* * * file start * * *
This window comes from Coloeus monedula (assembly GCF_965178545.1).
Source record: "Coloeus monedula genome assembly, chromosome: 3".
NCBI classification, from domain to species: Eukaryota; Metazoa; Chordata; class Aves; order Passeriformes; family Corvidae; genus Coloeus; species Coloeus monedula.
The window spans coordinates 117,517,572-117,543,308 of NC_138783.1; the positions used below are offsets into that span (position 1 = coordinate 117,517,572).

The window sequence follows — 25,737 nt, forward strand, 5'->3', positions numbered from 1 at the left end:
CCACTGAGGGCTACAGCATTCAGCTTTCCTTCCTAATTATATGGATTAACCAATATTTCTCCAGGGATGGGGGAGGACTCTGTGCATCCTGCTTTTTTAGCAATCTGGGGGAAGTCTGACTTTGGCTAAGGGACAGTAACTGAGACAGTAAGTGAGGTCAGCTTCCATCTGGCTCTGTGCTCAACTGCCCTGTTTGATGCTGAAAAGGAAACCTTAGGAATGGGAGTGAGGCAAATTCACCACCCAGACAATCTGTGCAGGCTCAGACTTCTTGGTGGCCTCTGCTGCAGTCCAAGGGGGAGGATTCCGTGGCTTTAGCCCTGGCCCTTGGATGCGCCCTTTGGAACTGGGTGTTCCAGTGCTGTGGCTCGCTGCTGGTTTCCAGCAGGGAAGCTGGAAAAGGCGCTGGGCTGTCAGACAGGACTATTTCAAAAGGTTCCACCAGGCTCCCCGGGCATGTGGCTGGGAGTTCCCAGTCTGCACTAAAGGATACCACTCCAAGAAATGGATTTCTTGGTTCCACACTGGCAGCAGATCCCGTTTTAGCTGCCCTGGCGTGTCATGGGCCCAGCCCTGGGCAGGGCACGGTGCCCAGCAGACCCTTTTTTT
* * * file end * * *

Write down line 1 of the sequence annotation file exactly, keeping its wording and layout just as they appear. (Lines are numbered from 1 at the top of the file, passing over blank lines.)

This window comes from Coloeus monedula (assembly GCF_965178545.1).